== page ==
Incarceration is becoming the new American apartheid and poor children of color are the fodder. It is time to sound a loud alarm about this threat to American unity and community, act to stop the growing criminalization of children at younger and younger ages, and tackle the unjust treatment of minority youths and adults in the juvenile and adult criminal justice systems with urgency and persistence. The failure to act now will reverse the hard-earned racial and social progress for which Dr. Martin Luther King, Jr., and so many others died and sacrificed. We must all call for investment in all children from birth through their successful transition to adulthood, remembering Frederick Douglass’s correct observation that “it is easier to build strong children than to repair broken men.”
So many poor babies in rich America enter the world with multiple strikes against them: born without prenatal care, at low birthweight, and to a teen, poor, and poorly educated single mother and absent father. At crucial points in their development after birth until adulthood, more risks pile on, making a successful transition to productive adulthood significantly less likely and involvement in the criminal justice system significantly more likely. As Black children are more than three times as likely as White children to be poor, and are four times as likely to live in extreme poverty, a poor Black boy born in 2001 has a one in three chance of going to prison in his lifetime and is almost six times as likely as a White boy to be incarcerated for a drug offense.
The past continues to strangle the present and the future. Children with an incarcerated parent are more likely to become incarcerated. Black children are nearly nine times and Latino children are three times as likely as White children to have an incarcerated parent. Blacks constitute one-third and Latinos one-fifth of the prisoners in America, and 1 in 3 Black men, 20 to 29 years old, is under correctional supervision or control. Of the 2.3 million in jail or prison, 64 percent are minority. Of the 4.2 million persons on probation, 45 percent are minority; of the 800,000 on parole, 59 percent are minority. Inequitable drug sentencing policies including mandatory minimums have greatly escalated the incarceration of minority adults and youths.
Child poverty and neglect, racial disparities in systems that serve children, and the pipeline to prison are not acts of God. They are America’s immoral political and economic choices that can and must be changed with strong political, corporate and community leadership.
No single sector or group can solve these child- and nation-threatening crises alone but all of us can together. Leaders must call us to the table and use their bully pulpits to replace our current paradigm of punishment as a first resort with a paradigm of prevention and early intervention. That will save lives, save families, save taxpayer money, and save our nation’s aspiration to be a fair society. Health and mental health care and quality education cost far less than prisons.
If called to account today, America would not pass the test of the prophets, the Gospels, and all great faiths. Christians who profess to believe that God entered human history as a poor vulnerable baby, and that each man, woman and child is created in God’s own image, need to act on that faith. The Jewish Midrash says God agreed to give the people of Israel the Torah only after they offered their children as guarantors, deeming neither their prophets nor elders sufficient. It is time to heed the prophets’ call for justice for the orphans and the weak. America’s Declaration of Independence says, “We hold these truths to be self-evident, that all men are created equal, that they are endowed by their Creator with certain unalienable Rights….” After more than two centuries, it is time to make those truths evident in the lives of poor children of color and to close our intolerable national hypocrisy gap. America’s sixth child is waiting for all of us to welcome him or her to the table in our rich land and show the world whether democratic capitalism is an oxymoron or whether it can work. Our national creed demands it. All great faiths demand it. Common sense and self-interest require it. And our moral redemption and credibility in the world we seek to lead compels it.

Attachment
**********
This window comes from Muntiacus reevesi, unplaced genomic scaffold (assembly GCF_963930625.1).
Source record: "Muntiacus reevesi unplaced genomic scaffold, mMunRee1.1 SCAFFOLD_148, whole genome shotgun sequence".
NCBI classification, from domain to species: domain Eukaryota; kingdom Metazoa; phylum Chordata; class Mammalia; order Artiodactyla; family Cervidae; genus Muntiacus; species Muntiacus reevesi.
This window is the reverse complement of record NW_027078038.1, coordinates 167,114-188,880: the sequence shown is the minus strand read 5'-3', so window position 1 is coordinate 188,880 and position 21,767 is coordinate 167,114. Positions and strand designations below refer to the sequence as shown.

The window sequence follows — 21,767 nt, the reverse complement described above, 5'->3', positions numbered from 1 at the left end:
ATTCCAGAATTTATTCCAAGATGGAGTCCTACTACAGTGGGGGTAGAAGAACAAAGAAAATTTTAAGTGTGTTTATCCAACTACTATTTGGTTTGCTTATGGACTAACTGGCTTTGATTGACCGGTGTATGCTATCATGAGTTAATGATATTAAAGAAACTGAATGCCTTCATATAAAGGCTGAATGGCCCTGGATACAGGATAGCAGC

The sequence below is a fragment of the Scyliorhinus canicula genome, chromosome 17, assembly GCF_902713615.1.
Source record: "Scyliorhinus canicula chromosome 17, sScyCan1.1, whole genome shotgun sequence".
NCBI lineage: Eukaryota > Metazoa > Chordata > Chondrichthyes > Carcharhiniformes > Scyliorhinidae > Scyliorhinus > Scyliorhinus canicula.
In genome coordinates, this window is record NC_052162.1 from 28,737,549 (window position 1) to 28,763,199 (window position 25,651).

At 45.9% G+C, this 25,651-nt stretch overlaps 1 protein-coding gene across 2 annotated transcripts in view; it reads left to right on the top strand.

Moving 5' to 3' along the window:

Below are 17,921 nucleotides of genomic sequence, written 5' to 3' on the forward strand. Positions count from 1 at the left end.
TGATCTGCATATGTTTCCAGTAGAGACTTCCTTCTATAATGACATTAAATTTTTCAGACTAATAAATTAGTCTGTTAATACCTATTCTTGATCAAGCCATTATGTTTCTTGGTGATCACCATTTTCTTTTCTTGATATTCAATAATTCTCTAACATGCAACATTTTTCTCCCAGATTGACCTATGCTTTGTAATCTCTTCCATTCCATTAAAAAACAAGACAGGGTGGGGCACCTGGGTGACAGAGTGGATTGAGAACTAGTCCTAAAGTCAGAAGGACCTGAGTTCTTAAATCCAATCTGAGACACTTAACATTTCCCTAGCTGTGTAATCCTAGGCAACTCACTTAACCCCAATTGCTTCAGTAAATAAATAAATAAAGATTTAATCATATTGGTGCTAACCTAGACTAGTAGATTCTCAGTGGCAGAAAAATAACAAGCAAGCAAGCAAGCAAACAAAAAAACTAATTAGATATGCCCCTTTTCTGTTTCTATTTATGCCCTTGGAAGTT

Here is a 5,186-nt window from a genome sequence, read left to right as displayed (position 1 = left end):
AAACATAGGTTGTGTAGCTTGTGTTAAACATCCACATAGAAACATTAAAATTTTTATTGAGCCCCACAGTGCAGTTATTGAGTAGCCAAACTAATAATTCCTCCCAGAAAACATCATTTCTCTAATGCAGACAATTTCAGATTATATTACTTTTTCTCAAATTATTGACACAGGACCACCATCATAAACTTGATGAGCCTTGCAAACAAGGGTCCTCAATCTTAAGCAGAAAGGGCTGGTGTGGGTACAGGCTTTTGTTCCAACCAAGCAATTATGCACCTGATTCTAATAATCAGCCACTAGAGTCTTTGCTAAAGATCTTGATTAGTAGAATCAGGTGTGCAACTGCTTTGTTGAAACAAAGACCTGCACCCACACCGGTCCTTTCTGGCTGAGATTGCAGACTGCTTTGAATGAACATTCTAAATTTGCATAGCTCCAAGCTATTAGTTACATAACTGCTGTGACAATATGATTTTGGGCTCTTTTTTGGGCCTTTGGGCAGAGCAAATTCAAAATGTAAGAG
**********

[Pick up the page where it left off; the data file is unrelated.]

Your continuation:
Ending child poverty is not only an urgent moral necessity, it is economically beneficial. Dr. Robert M. Solow, M.I.T. Nobel Laureate in Economics, wrote in Wasting America’s Future that “ending child poverty is, at the very least, highly affordable” and would be a boost to the economy. A healthy Social Security and Medicare system for our increasing elderly population need as many productive workers as possible to support them. We can ill afford to let millions of our children grow up poor, in poor health, uneducated, and as dependent rather than productive citizens.
What then can leaders do to help build the spiritual and political will needed to help our nation pass the test of the God of history and better prepare for America’s future? What steps can you take to heed Dr. King’s warning not to let our wealth become our destruction but our salvation by helping the poor Lazaruses languishing at our closed gates? How can our nation use its blessings to bless all the children entrusted to our care and rekindle America’s dimming dream?
As President Obama and Congress contemplate ways to stimulate our economy, let them begin by investing in a healthy, fair, head, and safe start for every American child and measures to ensure their successful transition to college and productive adulthood.